Sept. 17, 2009— -- States with populations that express strong religious beliefs also have high teenage birth rates, according to a new study.
That's the conclusion drawn by Dr. Joseph M. Strayhorn, a child and adolescent psychiatrist with faculty appointments at Drexel University College of Medicine and the University of Pittsburgh.
His analysis, written with co-author Jillian Strayhorn, was recently published in the open access journal Reproductive Health.
The authors correlated data collected by Pew Forum on Religion and Public Life in 2008 data with teen birth rate data from the U.S. Centers for Disease Control and Prevention and income data from the U.S. Bureau of Census.
Not surprisingly, states with a higher religious index score had a lower abortion rate, so religiosity predicted more teen births and fewer abortions, Strayhorn found. The correlation remained high even when the researchers controlled for income.
"(A) possible explanation for this relationship is that teens in more religious communities may be less likely to use contraception," Strayhorn wrote.
Likewise, he said, it was possible that "conservative religious communities in the U.S. are more successful in discouraging use of contraception among their teen community members than in discouraging sexual intercourse itself."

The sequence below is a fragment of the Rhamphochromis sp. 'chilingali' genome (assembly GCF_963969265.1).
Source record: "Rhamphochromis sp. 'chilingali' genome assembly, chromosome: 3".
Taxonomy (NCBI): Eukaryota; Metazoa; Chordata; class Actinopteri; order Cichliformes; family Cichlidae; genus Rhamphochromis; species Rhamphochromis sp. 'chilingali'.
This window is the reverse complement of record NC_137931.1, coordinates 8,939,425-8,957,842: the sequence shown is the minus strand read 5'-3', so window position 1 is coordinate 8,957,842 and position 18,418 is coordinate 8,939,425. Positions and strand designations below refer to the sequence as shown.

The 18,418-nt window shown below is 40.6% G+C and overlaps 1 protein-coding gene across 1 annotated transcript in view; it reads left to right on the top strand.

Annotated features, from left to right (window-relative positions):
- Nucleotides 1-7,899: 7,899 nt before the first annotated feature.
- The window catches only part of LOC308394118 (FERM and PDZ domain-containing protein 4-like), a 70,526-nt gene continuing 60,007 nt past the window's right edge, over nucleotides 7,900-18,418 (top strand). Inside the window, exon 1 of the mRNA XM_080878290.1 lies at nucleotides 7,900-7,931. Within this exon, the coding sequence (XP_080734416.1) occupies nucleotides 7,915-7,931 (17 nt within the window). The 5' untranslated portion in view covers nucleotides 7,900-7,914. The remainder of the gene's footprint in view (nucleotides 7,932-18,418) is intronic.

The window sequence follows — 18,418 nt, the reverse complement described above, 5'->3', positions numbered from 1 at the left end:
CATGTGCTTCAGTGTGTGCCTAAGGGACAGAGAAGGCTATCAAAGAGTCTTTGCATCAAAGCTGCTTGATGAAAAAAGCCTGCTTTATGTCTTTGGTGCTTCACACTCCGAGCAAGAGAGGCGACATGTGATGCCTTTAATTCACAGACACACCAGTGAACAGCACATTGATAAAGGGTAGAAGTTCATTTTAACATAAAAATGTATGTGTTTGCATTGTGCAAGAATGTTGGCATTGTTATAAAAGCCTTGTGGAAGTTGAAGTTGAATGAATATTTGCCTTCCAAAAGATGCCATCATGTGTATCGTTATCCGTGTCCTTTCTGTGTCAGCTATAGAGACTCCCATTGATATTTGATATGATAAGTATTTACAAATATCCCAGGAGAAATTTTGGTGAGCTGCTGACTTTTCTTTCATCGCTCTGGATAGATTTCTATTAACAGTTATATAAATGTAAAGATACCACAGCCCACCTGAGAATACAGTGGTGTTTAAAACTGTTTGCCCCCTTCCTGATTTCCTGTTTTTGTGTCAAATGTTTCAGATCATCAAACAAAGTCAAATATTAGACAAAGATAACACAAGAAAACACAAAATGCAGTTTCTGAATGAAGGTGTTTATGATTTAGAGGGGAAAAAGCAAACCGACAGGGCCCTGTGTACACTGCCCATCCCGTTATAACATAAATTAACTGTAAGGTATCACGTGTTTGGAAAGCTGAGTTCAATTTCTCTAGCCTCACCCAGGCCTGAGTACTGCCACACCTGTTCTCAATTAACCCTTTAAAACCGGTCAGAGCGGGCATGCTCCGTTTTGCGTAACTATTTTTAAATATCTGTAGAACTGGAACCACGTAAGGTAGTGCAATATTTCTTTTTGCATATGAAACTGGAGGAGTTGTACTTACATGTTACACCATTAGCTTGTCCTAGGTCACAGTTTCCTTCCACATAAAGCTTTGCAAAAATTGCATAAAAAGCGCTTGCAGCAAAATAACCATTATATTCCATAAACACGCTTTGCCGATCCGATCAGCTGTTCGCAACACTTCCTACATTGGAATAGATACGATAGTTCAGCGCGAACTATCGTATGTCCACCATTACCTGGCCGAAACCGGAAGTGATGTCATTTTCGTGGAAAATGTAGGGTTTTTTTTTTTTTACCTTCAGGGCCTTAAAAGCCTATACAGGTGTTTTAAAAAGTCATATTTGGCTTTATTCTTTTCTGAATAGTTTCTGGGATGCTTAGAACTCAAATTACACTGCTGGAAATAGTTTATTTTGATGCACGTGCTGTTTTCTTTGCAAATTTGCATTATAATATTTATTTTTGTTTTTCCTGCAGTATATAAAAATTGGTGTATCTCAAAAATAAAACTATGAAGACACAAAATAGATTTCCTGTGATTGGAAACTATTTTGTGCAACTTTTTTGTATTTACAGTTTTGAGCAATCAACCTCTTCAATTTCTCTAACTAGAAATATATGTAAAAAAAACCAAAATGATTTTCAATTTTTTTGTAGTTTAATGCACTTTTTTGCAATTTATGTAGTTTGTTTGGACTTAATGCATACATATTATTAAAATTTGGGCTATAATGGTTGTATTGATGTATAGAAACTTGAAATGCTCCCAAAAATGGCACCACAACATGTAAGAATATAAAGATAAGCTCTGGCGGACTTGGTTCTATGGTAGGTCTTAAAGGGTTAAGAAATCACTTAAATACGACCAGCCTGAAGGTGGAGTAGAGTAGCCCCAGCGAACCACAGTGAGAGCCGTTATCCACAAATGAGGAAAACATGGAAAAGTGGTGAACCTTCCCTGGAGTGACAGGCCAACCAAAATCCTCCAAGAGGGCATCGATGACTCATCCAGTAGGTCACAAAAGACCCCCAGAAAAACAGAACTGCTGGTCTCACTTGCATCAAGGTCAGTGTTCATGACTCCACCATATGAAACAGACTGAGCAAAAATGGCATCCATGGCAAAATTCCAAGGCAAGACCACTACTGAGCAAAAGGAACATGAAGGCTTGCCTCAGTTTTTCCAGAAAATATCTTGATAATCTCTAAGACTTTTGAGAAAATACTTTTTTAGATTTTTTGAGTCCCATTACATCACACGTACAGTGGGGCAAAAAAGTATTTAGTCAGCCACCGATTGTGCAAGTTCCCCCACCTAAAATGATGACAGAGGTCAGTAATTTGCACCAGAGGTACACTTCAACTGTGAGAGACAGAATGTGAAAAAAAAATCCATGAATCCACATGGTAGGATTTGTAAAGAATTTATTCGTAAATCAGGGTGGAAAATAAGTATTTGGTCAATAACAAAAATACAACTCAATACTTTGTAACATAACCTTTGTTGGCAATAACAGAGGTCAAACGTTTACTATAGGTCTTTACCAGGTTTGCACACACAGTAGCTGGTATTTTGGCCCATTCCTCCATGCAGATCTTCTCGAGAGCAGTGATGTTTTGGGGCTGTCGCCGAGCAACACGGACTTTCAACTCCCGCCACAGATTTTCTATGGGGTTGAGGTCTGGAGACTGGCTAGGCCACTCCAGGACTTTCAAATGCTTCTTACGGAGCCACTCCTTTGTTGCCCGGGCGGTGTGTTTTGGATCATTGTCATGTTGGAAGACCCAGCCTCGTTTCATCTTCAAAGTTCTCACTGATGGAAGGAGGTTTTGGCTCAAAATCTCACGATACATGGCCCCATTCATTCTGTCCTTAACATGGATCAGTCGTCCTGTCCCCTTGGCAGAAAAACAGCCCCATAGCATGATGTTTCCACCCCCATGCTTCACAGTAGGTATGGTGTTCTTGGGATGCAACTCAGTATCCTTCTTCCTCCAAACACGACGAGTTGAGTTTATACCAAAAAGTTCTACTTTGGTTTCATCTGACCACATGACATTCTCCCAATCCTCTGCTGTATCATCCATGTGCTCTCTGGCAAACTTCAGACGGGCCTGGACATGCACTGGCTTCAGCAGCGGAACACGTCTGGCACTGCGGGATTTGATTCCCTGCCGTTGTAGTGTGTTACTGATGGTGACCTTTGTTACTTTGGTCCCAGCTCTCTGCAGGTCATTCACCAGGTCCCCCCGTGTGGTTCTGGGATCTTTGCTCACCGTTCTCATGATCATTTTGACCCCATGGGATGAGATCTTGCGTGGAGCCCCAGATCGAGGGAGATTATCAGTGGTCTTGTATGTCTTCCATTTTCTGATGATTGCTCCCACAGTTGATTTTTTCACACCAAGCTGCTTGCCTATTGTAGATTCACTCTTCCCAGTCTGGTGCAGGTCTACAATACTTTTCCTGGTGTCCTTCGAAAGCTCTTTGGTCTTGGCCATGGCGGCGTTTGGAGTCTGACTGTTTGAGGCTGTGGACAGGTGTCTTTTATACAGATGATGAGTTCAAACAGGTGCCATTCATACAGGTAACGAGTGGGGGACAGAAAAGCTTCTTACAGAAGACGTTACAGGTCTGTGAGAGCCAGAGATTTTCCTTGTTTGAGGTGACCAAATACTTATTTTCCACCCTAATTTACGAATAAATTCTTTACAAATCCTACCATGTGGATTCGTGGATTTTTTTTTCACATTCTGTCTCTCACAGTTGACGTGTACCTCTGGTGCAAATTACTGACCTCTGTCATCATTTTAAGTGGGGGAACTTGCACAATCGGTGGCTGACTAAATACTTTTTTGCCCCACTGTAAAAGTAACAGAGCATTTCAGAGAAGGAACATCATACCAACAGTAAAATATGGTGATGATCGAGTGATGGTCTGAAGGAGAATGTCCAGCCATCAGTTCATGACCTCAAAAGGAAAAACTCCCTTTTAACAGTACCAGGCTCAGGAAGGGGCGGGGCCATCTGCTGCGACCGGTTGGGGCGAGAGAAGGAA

He also cautioned against using the results to conclude that religious teens get pregnant more often."The associations we report could still be obtained if, hypothetically, religiosity in communities had an effect of discouraging contraceptive use in the whole community, including the nonreligious teens there, and only nonreligious teens became pregnant."
What 'Religious' Means in a Survey
The "religious index" used in the analysis was based on responses collected by a Pew phone survey in 2007. The survey included 35,957 participants who were asked to respond to eight statements concerning religious beliefs.
On a state-by-state basis, the authors calculated the percentage of survey participants who endorsed these statements:
Finally, Strayhorn wrote that the findings "by themselves, of course, do not permit causal inferences."